Produced by: Pear Avenue Theatre
Featuring: Monica Ammerman, Robert Sean Campbell, Monica Cappuccini, Betsy Kruse Craig, Brian Flegel, Dan Kapler, Charles Mc Keithan, Nicolae Muntean, Jason Pollak, Roneet Aliza Rahamim, Michael Rhone and Diane Tasca
Directed by: Jeanie K. Smith
When: June 19 through July 12, 2015
Where: Pear Avenue Theatre, 1220 Pear Avenue, Unit K, Mountain View, California
Tickets: $10-$35 (discounts available). Call 650-254-1148 or visit www.thepear.org
Chatting with an actor pal recently, she mentioned how she thought maybe the usual Broadway production practice works better in some ways, because it gives the cast more time in previews to work in front of audiences.
A nationally accomplished actor, she said it usually takes a cast maybe a week and a half in front of audiences to really get in the zone, and enjoy being their characters. More time for some actors, less for others.
But the truth of regional theater is that there is seldom time or money for weeks of previews. Casts might get a few weeks of rehearsal behind closed doors or sometimes less and maybe only one to three previews, then BAM! It's opening night!
Sometimes it works anyway, sometimes it doesn't.
"Arcadia" at The Pear Avenue Theatre in Mountain View offers a collection of very good actors who hadn't quite gelled yet as a cast as of opening night, although the indications were there that they would reach that point the zone very soon. With director Jeanie K. Smith pushing them, it is likely they will succeed.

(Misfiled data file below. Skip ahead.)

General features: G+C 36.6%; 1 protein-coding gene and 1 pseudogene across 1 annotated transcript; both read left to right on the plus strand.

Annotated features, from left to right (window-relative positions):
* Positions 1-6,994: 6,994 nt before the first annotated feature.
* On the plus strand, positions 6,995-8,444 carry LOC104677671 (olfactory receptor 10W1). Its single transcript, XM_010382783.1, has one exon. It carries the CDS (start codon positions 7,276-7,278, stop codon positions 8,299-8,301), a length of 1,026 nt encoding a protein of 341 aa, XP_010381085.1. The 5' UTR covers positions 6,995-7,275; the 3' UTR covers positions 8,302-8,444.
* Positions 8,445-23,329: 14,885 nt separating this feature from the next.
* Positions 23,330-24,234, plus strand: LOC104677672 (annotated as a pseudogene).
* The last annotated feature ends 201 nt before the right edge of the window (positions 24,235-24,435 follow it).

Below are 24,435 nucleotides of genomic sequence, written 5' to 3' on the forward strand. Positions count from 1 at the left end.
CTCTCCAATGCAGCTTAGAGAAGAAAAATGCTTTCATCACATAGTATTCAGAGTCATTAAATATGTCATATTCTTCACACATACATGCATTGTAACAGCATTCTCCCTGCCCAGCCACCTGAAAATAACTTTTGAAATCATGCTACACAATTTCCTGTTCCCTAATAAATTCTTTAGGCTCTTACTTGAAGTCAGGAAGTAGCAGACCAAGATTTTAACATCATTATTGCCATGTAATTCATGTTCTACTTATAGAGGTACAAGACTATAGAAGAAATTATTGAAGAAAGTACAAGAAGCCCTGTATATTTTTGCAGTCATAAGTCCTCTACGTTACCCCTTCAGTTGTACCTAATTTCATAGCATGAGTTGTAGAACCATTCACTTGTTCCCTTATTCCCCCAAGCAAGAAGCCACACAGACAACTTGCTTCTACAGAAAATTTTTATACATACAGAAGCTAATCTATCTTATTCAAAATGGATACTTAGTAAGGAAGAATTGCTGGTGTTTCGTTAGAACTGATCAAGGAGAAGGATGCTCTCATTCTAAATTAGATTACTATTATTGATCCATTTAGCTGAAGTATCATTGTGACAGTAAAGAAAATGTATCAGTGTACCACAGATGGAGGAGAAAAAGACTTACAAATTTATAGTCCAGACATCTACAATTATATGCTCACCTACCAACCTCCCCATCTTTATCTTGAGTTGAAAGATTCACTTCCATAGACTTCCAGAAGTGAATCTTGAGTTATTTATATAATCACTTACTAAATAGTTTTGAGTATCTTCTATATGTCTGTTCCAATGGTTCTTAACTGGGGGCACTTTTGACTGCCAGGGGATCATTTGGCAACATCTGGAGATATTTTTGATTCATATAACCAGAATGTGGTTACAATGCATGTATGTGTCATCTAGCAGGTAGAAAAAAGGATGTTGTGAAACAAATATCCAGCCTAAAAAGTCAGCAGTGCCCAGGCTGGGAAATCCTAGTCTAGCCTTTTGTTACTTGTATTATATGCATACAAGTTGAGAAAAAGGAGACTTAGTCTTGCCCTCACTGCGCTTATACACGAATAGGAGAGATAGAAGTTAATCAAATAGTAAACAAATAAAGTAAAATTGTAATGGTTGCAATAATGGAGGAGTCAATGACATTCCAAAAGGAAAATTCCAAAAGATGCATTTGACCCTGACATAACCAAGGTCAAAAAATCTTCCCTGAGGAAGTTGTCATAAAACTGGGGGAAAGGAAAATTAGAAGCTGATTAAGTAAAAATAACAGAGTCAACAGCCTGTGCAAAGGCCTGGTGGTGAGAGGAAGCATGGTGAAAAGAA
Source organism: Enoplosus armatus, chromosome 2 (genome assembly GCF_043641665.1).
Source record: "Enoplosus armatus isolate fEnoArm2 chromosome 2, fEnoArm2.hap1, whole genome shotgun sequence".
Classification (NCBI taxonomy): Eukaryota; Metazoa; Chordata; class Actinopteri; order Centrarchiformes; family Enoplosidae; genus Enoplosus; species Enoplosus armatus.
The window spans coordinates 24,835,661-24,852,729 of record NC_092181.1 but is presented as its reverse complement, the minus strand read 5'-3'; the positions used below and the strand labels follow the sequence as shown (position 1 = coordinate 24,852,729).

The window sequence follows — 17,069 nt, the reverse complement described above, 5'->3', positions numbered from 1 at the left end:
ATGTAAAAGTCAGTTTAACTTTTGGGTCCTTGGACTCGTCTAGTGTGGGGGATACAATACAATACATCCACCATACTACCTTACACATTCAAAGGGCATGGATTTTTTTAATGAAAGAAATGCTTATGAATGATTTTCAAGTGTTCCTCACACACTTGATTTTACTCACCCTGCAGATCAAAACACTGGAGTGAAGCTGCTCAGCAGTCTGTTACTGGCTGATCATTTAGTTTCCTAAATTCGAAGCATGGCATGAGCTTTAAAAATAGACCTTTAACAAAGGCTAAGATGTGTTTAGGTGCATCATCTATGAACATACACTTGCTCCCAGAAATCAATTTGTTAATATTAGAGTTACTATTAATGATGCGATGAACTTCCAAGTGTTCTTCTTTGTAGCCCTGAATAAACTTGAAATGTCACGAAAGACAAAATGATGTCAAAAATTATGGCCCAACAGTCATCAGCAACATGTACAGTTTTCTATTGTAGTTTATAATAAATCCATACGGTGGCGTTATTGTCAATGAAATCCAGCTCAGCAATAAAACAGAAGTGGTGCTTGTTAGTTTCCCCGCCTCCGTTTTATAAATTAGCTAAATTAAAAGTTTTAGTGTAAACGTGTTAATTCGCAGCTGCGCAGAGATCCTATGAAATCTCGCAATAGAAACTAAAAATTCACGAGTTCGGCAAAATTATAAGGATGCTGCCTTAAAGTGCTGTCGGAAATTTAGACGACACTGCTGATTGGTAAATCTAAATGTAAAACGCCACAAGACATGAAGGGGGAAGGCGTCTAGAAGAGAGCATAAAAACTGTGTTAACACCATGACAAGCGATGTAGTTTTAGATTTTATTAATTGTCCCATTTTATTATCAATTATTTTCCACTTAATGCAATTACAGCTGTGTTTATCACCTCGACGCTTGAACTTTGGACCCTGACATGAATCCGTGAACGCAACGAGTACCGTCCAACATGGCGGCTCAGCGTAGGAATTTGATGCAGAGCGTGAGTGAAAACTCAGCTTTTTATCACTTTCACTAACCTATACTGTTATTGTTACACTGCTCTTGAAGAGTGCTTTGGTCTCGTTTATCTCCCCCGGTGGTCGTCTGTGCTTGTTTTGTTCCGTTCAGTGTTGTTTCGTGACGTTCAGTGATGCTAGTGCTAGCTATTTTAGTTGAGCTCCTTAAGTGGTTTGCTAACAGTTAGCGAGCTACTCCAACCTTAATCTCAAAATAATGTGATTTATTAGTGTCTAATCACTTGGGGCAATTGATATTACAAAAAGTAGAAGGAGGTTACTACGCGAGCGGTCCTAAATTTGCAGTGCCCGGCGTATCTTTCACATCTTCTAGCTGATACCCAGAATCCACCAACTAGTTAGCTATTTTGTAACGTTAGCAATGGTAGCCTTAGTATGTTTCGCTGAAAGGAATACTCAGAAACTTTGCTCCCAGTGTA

Acting for plays has a lot in common with live music. Everybody has to be in the same key, and absolutely they have to be working from the same melody line, to get their timing right.
On opening night, Friday, June 19, 2015, this cast hadn't quite reached that level as a whole, with some actors still hesitating on lines, or rushing lines that needed a pause. That keeps the audience from fully engaging with the play.
And "Arcadia," believed by many to be Tom Stoppard's greatest play, is quite the elegant symphony, and needs a tightly tuned performance. Happily, it is a play that rewards multiple viewing, or reading and then viewing, so going back to see it again is a good idea for multiple reasons.
"Arcadia" takes place in the same place Sidley Park, a large country house in England in two different times the early 1800s and present time. In each era there are members of the landed aristocracy, and members of the intelligentsia of each time.
It is Stoppard playing with ideas of the permanence of knowledge. "Am I the first to think of this?" more than one character says, usually only to hear the word "No."
But maybe the precocious and intelligent teen, Thomasina, in 1809, is the first to dream up a certain iterated algorithm, in her effort to produce an equation that would create a drawing of a leaf.
In modern times, one of her descendants, the mathematician Valentine Coverly, discovers her papers, and runs it through a computer to perform the algorithm more fully than Thomasina could have done with paper and ink, and recognizes her genius.
Another key idea of the play is the lure of fame for creative people and researchers alike, as in the 1800s a hack poet is outraged when he learns he has been cuckolded by Thomasina's tutor, Septimus Hodge, but is mollified when Hodge praises his book of doggerel and promises a good review in a publication. In modern times, a university don, Bernard Nightingale, rushes a theory about Lord Byron at Sidley Park to the public on too little evidence.